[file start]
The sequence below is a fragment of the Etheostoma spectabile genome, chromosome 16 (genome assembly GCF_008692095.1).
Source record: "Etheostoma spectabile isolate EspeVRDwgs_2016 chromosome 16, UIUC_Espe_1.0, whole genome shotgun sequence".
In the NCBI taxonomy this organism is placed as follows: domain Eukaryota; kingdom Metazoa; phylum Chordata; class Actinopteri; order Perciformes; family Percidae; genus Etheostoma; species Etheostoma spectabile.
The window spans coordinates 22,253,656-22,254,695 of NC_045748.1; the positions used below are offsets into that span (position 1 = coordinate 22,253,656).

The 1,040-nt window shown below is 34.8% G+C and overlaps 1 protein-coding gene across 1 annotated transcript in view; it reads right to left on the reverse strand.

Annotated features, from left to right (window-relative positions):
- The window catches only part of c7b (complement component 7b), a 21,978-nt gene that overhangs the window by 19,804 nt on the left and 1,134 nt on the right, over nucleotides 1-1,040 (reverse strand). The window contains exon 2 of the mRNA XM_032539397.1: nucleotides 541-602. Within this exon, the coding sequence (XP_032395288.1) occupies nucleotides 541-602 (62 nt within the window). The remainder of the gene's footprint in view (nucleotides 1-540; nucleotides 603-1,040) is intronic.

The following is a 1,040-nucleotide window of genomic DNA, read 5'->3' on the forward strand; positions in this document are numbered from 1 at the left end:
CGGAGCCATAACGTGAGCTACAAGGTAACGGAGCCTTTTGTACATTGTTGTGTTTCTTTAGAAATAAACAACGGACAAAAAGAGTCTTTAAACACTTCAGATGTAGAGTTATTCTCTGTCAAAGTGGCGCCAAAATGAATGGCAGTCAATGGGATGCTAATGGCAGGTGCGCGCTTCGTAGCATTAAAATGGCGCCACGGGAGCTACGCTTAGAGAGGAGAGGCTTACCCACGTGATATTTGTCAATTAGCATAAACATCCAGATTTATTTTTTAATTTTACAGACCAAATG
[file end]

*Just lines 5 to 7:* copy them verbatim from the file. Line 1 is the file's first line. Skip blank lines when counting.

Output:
The 1,040-nt window shown below is 34.8% G+C and overlaps 1 protein-coding gene across 1 annotated transcript in view; it reads right to left on the reverse strand.

Annotated features, from left to right (window-relative positions):
- The window catches only part of c7b (complement component 7b), a 21,978-nt gene that overhangs the window by 19,804 nt on the left and 1,134 nt on the right, over nucleotides 1-1,040 (reverse strand). The window contains exon 2 of the mRNA XM_032539397.1: nucleotides 541-602. Within this exon, the coding sequence (XP_032395288.1) occupies nucleotides 541-602 (62 nt within the window). The remainder of the gene's footprint in view (nucleotides 1-540; nucleotides 603-1,040) is intronic.